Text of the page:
Attitude Influence Model of Reading Term Paper

  • Length: 9 pages
  • Subject: Teaching
  • Type: Term Paper
  • Paper: #98044158

Excerpt from Term Paper :

Attitude-Influence model of reading involves teaching good attitudes about reading in an effort to influence how children feel about the reading experience. Attitude was chosen as the most important component of the model because it plays such a strong role in research done on a psychological level. However, attitude can be hard to measure, because it is very subjective and can fluctuate wildly. That is one of the cons of the attitude-influence model, and one of the cons of attempting to address attitude in general when it comes to research. However, in this model, attitude is not all that is considered. Influence is also very important. Influence means how a person is influenced to read and how he or she sees reading. If a person's attitude is good but there is no influence, reading might not take place. The same is true if the attitude is bad but there is plenty of influence. Both have to work together in order to make sure that children learn to read and enjoy reading.

One of the best things that teachers can do for their students with this model is to establish self-concepts, goals, and values that are personal and that will lead to positive attitudes about reading. By doing this, it will show children that reading is something that is not only done for necessity, but also done for pleasure. When children enjoy reading, they focus on what they can learn because it is fun for them. They learn without even realizing that they are retaining good information. For example, a child who previously struggled in school because he was not retaining information and did not enjoy learning needs a reason to focus on what he is being taught. If reading can be made easier for him and can be made personal in a way that is enjoyable, it is much more likely that he will be successful in reading in the future. When children can read well, they generally also perform better in their other studies because they have better comprehension of the material.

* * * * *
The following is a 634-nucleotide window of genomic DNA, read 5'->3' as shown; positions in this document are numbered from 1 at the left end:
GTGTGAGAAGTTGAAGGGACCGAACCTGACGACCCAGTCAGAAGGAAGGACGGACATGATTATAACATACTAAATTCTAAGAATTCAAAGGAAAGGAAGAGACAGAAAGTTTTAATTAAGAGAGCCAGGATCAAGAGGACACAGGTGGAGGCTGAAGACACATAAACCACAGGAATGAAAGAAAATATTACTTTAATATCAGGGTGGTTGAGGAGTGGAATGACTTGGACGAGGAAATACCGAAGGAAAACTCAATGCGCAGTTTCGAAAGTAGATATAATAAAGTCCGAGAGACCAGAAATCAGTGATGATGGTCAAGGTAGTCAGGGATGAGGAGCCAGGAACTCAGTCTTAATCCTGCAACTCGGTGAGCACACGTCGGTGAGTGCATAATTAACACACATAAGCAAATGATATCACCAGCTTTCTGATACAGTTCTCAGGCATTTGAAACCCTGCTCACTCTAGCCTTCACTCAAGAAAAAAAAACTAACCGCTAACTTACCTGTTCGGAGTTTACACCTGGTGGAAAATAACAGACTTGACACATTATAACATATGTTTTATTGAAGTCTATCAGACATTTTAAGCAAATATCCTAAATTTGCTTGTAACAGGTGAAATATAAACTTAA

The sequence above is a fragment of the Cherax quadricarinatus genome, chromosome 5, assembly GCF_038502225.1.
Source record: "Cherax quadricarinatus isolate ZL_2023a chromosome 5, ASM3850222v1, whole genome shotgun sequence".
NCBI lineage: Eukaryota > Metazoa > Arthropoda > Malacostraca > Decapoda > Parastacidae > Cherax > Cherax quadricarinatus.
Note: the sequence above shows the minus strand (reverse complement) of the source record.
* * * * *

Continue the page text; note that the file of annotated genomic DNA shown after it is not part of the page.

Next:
There are both internal and external motivators when it comes to reading, and these motivators may be different for everyone. The internal motivators cannot really be controlled by anyone but the person who has these motivators, but the external motivators are those on which a teacher must focus. If the teacher can find external motivators for any child, that child will have a much better chance of learning to read well and enjoying reading as a hobby instead of only enduring it as something that is required. Persuading students that various authors and genres have value and are worth reading can be a difficult thing to do, which necessitates the creation of good lesson plans that will catch the attention of all the children in the class. When working in the classroom, it is very important that instructors foster good skills in reading and create an environment where reading is encouraged and easy for the students to get involved with, so that they will be more encouraged to do so.